Market Data Bank

3Q 2015

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The stock market suffered its first correction in more than six years 3Q2015. While economic fundamentals driving stock prices remained positive, the market was long overdue for a correction. At its low point in mid-September, stocks had dropped 13.4%.

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In the five years that ended September 30, 2015, the S&P 500 total return was 87% with reinvestment of dividends included. Note that periodic setbacks, like the wrenching correction of late August and early September, are just blips over the long term.

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Among the S&P 500’s 10 sectors for the 12 months ending with 3Q2015, investors gravitated toward companies whose earnings come from American consumers. These companies are less exposed to the economic weakness now widely expected in Asia.

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The U.S. economy snapped back from the global financial crisis with more strength than other regions of the world, which drove the outperformance of America’s blue-chip companies. It’s a testament to the independence of the U.S economy and helps bolster the case for American exceptionalism.

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Outperformance of U.S. stocks seemed frustrating to diversified investors, who own stocks in a broad range of assets classes. But don’t lament not owning more U.S stocks. Being diversified means never performing as well as the best asset class, or as poorly as the worst. It aims for moderation and not extremes.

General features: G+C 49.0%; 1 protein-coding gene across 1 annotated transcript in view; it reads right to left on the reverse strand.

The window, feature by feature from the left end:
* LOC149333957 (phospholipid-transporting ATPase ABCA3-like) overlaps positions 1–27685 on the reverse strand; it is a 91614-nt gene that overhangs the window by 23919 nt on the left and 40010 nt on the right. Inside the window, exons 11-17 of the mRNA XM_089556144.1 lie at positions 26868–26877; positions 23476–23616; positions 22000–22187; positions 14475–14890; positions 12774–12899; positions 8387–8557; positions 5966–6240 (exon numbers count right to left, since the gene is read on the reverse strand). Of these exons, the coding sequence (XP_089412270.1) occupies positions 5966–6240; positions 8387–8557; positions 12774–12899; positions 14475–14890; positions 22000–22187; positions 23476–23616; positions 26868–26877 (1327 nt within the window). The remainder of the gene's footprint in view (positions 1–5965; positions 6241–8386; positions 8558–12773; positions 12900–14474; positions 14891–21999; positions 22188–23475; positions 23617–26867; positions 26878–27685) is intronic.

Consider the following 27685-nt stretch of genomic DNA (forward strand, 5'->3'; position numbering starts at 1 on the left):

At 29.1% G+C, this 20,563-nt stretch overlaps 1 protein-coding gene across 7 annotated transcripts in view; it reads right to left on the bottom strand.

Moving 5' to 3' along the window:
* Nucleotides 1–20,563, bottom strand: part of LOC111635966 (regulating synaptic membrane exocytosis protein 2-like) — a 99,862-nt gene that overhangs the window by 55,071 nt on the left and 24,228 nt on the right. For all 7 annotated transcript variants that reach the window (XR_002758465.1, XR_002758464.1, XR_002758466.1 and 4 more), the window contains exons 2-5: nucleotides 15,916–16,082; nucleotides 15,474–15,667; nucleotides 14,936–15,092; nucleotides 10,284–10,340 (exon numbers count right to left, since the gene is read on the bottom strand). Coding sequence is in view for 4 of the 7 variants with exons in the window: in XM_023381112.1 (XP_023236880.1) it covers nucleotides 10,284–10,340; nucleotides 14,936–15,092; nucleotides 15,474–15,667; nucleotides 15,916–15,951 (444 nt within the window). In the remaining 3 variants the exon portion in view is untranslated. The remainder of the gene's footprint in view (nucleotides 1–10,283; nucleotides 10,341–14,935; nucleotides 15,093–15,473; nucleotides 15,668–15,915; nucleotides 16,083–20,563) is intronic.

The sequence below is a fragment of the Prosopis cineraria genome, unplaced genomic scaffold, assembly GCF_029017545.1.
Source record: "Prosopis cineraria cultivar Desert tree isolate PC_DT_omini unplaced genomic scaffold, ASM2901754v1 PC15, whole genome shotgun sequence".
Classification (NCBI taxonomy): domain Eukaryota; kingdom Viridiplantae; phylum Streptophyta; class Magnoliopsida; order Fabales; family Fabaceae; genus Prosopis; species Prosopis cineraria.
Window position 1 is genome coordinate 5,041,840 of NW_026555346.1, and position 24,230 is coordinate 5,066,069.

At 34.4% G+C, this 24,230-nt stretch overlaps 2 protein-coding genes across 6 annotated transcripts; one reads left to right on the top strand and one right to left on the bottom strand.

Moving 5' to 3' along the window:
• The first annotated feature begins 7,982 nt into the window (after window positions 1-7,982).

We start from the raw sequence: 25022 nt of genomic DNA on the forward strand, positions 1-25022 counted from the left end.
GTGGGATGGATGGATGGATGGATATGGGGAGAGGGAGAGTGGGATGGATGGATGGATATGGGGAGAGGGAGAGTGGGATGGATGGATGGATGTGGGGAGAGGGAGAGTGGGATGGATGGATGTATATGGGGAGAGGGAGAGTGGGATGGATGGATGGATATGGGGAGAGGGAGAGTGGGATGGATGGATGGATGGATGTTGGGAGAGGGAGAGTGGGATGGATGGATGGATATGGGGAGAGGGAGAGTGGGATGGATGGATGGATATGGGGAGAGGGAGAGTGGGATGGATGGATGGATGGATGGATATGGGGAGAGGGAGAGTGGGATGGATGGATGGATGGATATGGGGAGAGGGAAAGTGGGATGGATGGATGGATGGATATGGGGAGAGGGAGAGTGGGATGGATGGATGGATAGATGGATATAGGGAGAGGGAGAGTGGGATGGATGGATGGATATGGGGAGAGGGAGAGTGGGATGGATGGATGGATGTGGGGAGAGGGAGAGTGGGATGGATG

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The red squares show expected earnings on the S&P 500 index based on a October 5 forecast by Wall Street analysts for earnings of $118 per share in 2015 and $130 in 2016. The trajectory of earnings growth is posed to propel stocks higher, unless a crisis or really bad unexpected news sets world progress back.


Past performance of investments is not a very reliable indicator of future performance. Indices and ETFs representing asset classes are unmanaged and not recommendations for any specific investment. Foreign investing involves currency and political risk and foreign-country instability. Bonds offer a fixed rate of return while stocks fluctuate. Estimated bottom-up S&P 500 earnings per share as of June 25, 2015 was $119.06 for 2014 and $133.74 for 2016. Sources: Yardeni Research, Inc. and Thomson Reuters I/B/E/S survey of consensus estimates. Standard and Poor’s for index price data through July 2, 2015; and actual earnings data through December 31, 2014.

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